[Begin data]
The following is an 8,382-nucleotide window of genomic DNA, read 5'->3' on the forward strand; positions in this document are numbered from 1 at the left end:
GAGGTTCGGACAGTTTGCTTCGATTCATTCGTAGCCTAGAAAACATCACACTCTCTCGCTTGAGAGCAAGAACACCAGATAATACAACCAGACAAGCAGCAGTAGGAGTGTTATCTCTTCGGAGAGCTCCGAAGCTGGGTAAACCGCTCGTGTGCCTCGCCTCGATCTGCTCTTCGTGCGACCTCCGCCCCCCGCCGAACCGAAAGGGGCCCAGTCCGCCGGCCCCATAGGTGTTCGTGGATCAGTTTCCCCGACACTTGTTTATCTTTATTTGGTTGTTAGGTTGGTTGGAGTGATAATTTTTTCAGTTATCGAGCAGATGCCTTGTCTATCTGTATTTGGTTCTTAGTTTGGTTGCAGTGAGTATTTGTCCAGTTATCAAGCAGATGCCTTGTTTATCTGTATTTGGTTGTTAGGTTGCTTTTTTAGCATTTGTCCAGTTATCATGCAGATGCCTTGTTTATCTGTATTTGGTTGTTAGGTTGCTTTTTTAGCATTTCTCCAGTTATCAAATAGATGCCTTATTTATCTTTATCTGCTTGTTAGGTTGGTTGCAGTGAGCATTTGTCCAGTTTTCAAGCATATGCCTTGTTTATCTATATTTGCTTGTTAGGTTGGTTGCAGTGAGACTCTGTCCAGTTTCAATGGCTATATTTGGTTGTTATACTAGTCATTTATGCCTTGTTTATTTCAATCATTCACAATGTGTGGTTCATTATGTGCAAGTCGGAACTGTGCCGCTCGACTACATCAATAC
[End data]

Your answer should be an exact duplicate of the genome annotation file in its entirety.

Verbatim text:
The following is an 8,382-nucleotide window of genomic DNA, read 5'->3' on the forward strand; positions in this document are numbered from 1 at the left end:
GAGGTTCGGACAGTTTGCTTCGATTCATTCGTAGCCTAGAAAACATCACACTCTCTCGCTTGAGAGCAAGAACACCAGATAATACAACCAGACAAGCAGCAGTAGGAGTGTTATCTCTTCGGAGAGCTCCGAAGCTGGGTAAACCGCTCGTGTGCCTCGCCTCGATCTGCTCTTCGTGCGACCTCCGCCCCCCGCCGAACCGAAAGGGGCCCAGTCCGCCGGCCCCATAGGTGTTCGTGGATCAGTTTCCCCGACACTTGTTTATCTTTATTTGGTTGTTAGGTTGGTTGGAGTGATAATTTTTTCAGTTATCGAGCAGATGCCTTGTCTATCTGTATTTGGTTCTTAGTTTGGTTGCAGTGAGTATTTGTCCAGTTATCAAGCAGATGCCTTGTTTATCTGTATTTGGTTGTTAGGTTGCTTTTTTAGCATTTGTCCAGTTATCATGCAGATGCCTTGTTTATCTGTATTTGGTTGTTAGGTTGCTTTTTTAGCATTTCTCCAGTTATCAAATAGATGCCTTATTTATCTTTATCTGCTTGTTAGGTTGGTTGCAGTGAGCATTTGTCCAGTTTTCAAGCATATGCCTTGTTTATCTATATTTGCTTGTTAGGTTGGTTGCAGTGAGACTCTGTCCAGTTTCAATGGCTATATTTGGTTGTTATACTAGTCATTTATGCCTTGTTTATTTCAATCATTCACAATGTGTGGTTCATTATGTGCAAGTCGGAACTGTGCCGCTCGACTACATCAATAC